When Crosby, Stills & Nash opened their tenth engagement at the Greek Theatre Friday night with a spirited opening duo of “Carry On” and “Questions” they were probably questioning the audience response. David Crosby joked about the latecomers, talkers and texters early on, but after ten songs, which included the excellent emotional ballad “Lay Me Down” written by keyboardist (and Crosby’s son) James Raymond, a couple with the best seats in the house appeared and caused such a commotion that a rightfully angry Graham Nash said: “It’s hard to sing a song when fourteen people are in front of you moving into different seats because someone arrived late!”
CS&N, whose three stars are in the Rock and Roll Hall of Fame twice for their other work in the Byrds, Buffalo Springfield and the Hollies respectively, then got the audiences’ attention for the rest of the warm evening. Oddly enough, they did so with a new lovely ballad by Crosby and son entitled “Radio” followed by five songs that lead to intermission including the Stills-penned “Love The One You’re With” and the Springfield classic “Bluebird,” both of which earned the lead guitarist a rousing ovation.
The second half of the show opened with the ballad “Helplessly Hoping,” one of six songs they performed from their classic 1969 debut album. For the rest of the evening, the trio constantly displayed the unique harmonic blend of their three voices, especially on the haunting Stills compositions “Daylight Again” and “Find the Cost of Freedom.” Nash’s “Our House,” Crosby’s “Almost Cut My Hair” — a resonant social anthem even for bald baby boomers — and the apocalyptic “Wooden Ships” ended the show.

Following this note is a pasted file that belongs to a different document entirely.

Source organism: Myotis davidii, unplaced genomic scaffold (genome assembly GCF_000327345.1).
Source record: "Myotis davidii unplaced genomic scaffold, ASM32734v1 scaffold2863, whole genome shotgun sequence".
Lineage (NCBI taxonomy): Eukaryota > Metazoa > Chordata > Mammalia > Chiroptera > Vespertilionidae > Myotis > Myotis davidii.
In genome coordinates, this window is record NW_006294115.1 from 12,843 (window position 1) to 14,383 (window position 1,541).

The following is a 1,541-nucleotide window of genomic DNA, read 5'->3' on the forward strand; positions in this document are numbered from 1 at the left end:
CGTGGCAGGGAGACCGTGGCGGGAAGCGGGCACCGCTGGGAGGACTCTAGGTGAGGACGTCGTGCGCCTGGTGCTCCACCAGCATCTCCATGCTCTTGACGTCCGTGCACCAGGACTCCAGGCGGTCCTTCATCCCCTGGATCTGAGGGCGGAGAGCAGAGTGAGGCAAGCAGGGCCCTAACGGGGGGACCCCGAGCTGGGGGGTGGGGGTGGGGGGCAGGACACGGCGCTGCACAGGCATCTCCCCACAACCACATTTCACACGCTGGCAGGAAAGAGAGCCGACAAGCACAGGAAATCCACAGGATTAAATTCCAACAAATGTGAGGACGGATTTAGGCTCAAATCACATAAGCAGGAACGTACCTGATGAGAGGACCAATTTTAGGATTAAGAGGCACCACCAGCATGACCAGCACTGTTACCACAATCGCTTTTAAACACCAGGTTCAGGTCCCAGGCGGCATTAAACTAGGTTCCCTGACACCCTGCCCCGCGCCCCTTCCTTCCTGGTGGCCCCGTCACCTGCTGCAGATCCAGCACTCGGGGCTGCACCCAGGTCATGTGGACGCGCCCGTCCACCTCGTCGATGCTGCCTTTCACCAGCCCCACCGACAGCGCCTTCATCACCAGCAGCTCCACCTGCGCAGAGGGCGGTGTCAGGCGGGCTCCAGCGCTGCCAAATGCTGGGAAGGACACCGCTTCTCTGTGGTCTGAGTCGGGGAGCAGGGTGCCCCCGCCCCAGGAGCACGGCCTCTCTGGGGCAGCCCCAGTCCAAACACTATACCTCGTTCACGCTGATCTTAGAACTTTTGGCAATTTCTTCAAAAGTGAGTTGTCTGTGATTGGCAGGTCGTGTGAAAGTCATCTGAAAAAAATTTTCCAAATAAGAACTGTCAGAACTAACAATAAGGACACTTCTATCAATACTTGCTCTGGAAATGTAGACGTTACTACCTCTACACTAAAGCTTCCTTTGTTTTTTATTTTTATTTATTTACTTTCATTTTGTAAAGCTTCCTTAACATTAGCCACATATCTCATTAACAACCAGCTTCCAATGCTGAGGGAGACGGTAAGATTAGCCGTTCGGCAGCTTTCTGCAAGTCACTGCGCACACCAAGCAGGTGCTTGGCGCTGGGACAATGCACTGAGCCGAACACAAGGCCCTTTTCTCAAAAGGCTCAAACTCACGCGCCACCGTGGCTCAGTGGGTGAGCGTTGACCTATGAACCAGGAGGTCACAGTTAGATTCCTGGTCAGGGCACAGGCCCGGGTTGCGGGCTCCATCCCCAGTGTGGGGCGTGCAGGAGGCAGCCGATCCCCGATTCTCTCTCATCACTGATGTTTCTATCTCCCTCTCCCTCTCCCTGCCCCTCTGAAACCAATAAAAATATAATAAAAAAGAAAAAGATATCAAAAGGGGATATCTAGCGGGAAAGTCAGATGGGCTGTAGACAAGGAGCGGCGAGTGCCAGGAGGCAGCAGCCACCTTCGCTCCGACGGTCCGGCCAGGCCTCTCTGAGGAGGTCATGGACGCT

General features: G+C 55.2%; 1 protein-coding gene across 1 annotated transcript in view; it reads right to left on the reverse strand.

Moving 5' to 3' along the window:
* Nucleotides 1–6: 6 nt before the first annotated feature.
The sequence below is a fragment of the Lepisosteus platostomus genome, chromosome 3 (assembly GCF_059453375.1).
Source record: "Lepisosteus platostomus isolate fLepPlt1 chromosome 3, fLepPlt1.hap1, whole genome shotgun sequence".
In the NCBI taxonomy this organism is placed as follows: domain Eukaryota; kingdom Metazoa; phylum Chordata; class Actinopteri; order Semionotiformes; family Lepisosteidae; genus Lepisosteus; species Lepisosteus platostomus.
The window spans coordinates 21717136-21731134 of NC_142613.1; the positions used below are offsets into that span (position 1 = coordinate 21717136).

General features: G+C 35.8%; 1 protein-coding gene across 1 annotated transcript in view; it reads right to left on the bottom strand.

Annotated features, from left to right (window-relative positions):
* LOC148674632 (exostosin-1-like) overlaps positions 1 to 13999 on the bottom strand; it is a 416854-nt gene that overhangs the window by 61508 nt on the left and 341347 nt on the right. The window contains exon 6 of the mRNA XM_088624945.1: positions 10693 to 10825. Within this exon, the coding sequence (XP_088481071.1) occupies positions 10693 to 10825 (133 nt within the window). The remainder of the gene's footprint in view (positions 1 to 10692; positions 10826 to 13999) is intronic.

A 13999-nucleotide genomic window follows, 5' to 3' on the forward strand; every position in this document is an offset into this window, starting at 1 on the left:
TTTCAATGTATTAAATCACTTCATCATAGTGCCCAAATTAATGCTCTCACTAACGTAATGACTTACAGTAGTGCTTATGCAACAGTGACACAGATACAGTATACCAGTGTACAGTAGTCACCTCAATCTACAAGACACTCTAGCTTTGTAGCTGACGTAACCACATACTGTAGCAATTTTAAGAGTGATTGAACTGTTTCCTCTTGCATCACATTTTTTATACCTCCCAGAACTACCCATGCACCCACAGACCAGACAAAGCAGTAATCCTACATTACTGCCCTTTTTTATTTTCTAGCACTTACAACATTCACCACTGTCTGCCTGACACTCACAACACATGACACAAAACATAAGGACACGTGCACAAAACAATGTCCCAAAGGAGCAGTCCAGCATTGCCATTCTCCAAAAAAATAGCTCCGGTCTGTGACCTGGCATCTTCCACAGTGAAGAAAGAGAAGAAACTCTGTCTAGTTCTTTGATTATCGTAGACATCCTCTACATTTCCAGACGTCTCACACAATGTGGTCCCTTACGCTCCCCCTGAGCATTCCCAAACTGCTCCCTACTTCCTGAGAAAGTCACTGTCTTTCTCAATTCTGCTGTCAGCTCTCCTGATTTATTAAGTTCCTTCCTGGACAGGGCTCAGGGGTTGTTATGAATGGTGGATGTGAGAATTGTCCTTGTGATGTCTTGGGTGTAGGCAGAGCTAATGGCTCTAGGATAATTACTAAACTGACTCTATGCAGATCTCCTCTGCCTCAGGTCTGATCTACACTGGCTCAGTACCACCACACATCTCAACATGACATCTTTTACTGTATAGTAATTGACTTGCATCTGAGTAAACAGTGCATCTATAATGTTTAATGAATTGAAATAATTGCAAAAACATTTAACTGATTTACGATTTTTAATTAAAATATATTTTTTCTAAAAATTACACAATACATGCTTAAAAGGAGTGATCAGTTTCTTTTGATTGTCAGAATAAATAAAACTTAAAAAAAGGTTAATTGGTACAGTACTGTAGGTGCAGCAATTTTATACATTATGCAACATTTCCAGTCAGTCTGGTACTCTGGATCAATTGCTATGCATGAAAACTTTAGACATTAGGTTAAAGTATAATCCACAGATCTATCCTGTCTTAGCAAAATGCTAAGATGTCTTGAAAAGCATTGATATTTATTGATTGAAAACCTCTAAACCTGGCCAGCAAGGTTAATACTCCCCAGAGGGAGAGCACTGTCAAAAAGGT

The first encore “For What it’s Worth,” proved once again that Stills has never rightly received recognition as a guitarist. For a band whose second gig was at the 1969 famed Woodstock music festival, one would have assumed their final encore would be their rocking hit of Joni Mitchell’s song, “Woodstock.” Instead CS&N did what they do best: they challenged and surprised their fans with “Suite: Judy Blue Eyes,” a song long absent from the trio’s setlists. When Stills playfully clutched his throat after hitting the hard high notes in the finale, his bandmates smiled and showed their approval.